As fall approaches, the Chaffee County Community Foundation (CCCF) is considering new strategies to address the community’s changing needs.
While restaurants, seasonal adventure firms, and other segments of the local economy have rebounded from the spring shutdowns, many area residents are still out of work and looking for employment. Some are seeking new careers because their former occupations are too risky or economically precarious. “I love to do healing work, but I don’t feel like risking my health by being that close to people,” said ‘Alice,’ a 26-year-old holistic bodyworker who asked to remain anonymous.
Some well-established businesses are struggling. Jenna Pfingston kept her JalaBlu yoga studio alive by shifting to online and individual teaching; and since June, she has renewed group classes with a maximum of nine students. But she had to cancel a lucrative retreat, and she expects things to get worse before they get better. “I don’t think this is going away anytime soon,” she said.
Dawn Jump, owner of Jumpin Good Goat Dairy, says her business has partially recovered from the massive loss of demand that occurred when resorts, hotels, and restaurants—her main customer base—shut down in March. With a PPP loan and a marketing pivot toward grocery stores, she has been able to keep her seven employees working. But her revenue is still down about 30 percent from this time last year.
Jump, Pfingston, and ‘Alice’ are among the more than 300 people who have received cash grants from the Chaffee County Community Foundation’s Emergency Response Fund. Seeded with matching challenge grants from Chaffee County, the town of Buena Vista, City of Salida, and Salida Schools, the ERF has raised just over $410,000 to date and given away all but about $80,000, mostly in grants to individuals and families who couldn’t qualify for aid through Department of Human Services.
In the last few weeks, about 10 households per week have applied for—and received—second or third grants. A household can receive up to $2,000 this year. “Even though the volume of requests is not nearly as high as the peak in April, the desperation of applicants seems to be increasing,” said Executive Director Joseph Teipel. “That’s worrisome and also indicative of fact that this is an ongoing crisis.”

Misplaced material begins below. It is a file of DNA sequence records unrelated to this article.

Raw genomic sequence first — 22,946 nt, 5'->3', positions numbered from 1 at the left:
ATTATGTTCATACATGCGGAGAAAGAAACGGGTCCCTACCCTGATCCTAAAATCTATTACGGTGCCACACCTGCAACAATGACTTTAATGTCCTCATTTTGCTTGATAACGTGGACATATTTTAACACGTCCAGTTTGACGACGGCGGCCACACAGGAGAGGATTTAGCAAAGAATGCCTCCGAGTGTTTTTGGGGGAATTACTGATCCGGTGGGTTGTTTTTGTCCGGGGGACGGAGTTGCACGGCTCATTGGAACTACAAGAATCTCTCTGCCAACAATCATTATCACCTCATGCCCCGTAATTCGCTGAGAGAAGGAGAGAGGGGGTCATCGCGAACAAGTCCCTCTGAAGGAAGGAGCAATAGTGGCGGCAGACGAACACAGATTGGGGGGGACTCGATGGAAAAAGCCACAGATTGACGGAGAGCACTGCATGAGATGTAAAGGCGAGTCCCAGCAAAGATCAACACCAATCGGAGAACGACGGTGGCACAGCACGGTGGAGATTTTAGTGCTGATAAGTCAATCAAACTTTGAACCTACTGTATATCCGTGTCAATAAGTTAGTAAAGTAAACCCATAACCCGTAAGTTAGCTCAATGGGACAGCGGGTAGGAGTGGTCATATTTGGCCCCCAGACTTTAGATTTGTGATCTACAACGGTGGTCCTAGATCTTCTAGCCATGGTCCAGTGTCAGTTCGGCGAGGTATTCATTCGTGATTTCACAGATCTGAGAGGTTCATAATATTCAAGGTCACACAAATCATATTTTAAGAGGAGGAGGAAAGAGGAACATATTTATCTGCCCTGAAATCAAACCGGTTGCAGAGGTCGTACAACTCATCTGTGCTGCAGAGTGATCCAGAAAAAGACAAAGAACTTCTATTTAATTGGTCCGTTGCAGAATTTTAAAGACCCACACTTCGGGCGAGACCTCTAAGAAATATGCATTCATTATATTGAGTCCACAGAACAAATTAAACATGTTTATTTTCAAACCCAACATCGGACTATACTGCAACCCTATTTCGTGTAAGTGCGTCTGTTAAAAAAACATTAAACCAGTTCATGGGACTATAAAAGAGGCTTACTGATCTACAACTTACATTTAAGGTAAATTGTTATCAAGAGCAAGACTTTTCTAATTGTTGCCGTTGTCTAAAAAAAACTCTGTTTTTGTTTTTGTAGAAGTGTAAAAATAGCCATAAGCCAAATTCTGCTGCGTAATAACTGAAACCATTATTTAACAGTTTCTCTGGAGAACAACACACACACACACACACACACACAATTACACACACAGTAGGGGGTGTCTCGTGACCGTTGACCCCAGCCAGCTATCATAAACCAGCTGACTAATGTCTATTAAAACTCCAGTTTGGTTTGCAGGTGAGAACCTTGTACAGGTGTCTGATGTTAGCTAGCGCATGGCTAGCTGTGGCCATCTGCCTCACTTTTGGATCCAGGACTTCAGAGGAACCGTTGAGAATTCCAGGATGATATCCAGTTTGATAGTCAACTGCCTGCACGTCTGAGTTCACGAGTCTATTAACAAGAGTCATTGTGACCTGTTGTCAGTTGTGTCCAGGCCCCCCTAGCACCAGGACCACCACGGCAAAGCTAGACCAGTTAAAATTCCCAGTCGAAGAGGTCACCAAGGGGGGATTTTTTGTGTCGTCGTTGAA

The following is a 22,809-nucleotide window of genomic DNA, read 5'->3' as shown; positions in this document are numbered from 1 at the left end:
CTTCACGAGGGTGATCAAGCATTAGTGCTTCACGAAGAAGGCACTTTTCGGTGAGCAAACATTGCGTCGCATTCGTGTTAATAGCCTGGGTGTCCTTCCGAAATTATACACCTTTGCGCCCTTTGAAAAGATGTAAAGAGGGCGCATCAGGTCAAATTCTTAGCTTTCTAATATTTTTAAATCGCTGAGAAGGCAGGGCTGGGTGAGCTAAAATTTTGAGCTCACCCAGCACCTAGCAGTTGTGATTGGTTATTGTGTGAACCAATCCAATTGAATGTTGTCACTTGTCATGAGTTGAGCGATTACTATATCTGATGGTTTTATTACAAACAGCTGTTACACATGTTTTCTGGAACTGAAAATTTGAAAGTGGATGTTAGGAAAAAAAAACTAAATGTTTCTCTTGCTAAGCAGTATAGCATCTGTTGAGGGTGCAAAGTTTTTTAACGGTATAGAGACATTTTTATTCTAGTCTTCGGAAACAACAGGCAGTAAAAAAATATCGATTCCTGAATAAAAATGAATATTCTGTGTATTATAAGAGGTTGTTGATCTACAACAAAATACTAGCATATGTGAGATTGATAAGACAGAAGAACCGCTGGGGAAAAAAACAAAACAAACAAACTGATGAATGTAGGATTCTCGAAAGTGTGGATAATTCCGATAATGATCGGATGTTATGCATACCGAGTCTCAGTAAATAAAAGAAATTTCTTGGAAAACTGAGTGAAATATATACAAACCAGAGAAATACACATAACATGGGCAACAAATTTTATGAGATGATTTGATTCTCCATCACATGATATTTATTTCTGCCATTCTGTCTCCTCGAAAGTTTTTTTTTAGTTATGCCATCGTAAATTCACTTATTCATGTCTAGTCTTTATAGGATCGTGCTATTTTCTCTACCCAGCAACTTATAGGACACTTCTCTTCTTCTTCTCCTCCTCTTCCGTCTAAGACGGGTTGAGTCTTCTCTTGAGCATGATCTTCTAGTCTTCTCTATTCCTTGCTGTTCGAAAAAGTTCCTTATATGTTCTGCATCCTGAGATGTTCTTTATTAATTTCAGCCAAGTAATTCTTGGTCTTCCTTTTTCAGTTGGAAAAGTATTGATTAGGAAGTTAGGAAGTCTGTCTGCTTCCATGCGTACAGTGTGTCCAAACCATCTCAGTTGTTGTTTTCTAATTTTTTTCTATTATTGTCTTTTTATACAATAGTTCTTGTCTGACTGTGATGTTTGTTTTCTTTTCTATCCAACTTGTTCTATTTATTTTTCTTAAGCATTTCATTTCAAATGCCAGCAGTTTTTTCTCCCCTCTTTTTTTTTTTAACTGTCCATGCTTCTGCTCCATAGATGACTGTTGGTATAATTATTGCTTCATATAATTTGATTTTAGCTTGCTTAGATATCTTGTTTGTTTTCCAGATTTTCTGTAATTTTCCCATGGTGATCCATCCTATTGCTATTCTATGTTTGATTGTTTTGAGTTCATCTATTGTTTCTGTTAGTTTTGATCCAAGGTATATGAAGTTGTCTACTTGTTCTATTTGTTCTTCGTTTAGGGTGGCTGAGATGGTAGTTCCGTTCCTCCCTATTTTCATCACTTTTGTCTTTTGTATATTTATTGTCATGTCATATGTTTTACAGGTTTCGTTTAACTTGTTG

As Labor Day approaches, so does the end of tourist season and the start of the K-12 school year. How will the restaurant industry—the county’s top employer—fare this fall and winter? Will we see a rise in local infections? Will statewide numbers go up, leading to another stay-at-home order? How much federal assistance will businesses and the unemployed get in the coming months?
These are the types of questions the foundation is weighing as it looks to the next phase of the Emergency Response Fund, the subject of part two of this series. In this part, we report on the status of Buena Vista area residents who received emergency grants and agreed to share their stories. (An earlier article focused on Salida/Poncha Springs residents).
While most were laid off from jobs, many were self-employed or small business owners forced to shut down or scale back because of the pandemic. “A large number of the people who needed help were self-employed,” said Rick Hum, a CCCF board member. “These included people who cleaned short-term rentals, hairstylists, massage therapists, yoga studio owners, car service owners, and many others.”
While most of the grant recipients eventually received federally subsidized unemployment, the grants—approved and disbursed within a few days—were crucial lifelines for many in the early days. “That was the only thing that gave us hope in a dark moment,” said 48-year-old Kelly Murray.